Two years ago, SLC local Alex Hansen quit his day job selling flowers and dedicated himself to co-launching a "cooperative, miniatures, tabletop, fantasy-themed" board game called Middara. He and his high school friend-cum-business partner, Brooklynn Lundberg, ran a successful Kickstarter campaign that snowballed into a full-time gig. Now Hansen, who sketched the characters, calls himself owner/project manager/art director at Succubus Publishing. Gamers can check out Middara at Salt Lake Gaming Con booth 2502 on Friday and Saturday at the South Towne Expo Center.
Explain the gameplay.
You play the four heroes. And our game is different because it's like a choose-your-own-adventure. There is a whole narrative that you read through. There are tiles that you set up—they're called 'encounters' in the game. You mix-and-match them to make a level. The campaign is about this princess that gets infected with some parasite. Basically, you're trying to figure out how to get rid of it. On the quest, you fight all sorts of monsters; in the narrative part, there are decisions that you have to make. Depending on what you do, the game will change.
Who is the game for?
This is a cooperative game. So four dudes will get together, sort of like Dungeons & Dragons, and they'll play every weekend for the whole campaign. I picture friends getting together with some drinks and having a good time. It will be a lot of fun. It's marked on the box as 14 and up, [but] a 13-year-old or 12-year-old can play it. There is some language in the book, but it's not that bad. But because of the complexity of it, a little kid is not going to understand or grasp how much is going on.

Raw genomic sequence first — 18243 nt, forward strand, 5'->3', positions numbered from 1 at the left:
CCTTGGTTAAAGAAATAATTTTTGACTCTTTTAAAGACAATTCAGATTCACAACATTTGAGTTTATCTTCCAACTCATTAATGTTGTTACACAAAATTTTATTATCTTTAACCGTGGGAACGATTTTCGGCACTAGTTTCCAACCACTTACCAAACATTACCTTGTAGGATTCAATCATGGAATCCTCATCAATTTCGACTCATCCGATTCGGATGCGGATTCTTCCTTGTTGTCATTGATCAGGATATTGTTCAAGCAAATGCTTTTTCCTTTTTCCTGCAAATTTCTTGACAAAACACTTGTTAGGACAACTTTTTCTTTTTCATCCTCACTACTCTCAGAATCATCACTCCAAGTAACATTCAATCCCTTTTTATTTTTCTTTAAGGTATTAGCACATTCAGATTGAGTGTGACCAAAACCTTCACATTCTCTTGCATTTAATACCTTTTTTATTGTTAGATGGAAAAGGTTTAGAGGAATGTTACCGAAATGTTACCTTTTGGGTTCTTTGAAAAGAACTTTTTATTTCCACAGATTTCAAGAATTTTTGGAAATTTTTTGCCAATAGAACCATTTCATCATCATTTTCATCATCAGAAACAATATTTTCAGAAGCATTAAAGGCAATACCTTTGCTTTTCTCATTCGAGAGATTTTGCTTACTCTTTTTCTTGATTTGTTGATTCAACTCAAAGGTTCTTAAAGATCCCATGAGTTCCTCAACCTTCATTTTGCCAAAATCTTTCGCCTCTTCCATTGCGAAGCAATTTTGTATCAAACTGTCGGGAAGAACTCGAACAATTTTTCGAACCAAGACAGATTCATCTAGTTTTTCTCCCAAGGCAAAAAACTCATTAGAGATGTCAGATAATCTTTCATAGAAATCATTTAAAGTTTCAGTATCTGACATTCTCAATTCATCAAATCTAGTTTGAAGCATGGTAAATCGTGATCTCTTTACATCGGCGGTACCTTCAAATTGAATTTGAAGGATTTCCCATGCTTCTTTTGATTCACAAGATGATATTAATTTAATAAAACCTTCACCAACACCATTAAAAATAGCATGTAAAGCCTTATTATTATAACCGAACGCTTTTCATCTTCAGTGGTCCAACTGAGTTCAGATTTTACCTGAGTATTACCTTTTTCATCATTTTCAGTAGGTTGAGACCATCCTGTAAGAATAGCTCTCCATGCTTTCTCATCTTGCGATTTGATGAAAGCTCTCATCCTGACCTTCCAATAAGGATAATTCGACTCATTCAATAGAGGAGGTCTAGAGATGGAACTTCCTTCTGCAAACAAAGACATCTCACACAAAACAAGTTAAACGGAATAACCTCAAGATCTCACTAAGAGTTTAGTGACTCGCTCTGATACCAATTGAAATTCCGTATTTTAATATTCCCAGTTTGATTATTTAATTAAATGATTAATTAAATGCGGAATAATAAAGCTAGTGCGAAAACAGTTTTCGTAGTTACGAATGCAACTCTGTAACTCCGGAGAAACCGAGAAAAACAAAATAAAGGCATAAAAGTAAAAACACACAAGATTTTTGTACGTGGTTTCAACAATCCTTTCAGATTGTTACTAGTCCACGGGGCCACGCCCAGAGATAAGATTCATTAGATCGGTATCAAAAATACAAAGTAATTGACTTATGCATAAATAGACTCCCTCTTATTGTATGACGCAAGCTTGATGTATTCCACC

How did you fund this project?
Kickstarter is huge for board games right now. They're coming back in a big way, especially higher-end games with miniatures. So we took out a loan and ran a Kickstarter. We started in May 2015, and we raised $350,000. Our goal was $30,000, but we did a lot of research before. We didn't know we were going to raise that much money. When we did, we were, like, 'Shit, we have to make this game now.'
How did you get into art?
I loved Nickelodeon and Looney Tunes. I would draw Taz and comics. In elementary, I remember my teacher made me teach art class. There was an art section of the day, and she made me do it. So I taught the class how to draw Taz and Marvin the Martian. And my second-grade teacher made me do a poster for her classroom. I never knew I was going to make a board game, but I always liked drawing, and I loved video games and I liked fantasy stuff.
What can people expect from you at the gaming convention?
We'll be taking pre-orders. We'll be playing the game. We'll have all the miniatures out and miniatures from other games. Really, we just want people to come play, see what they think.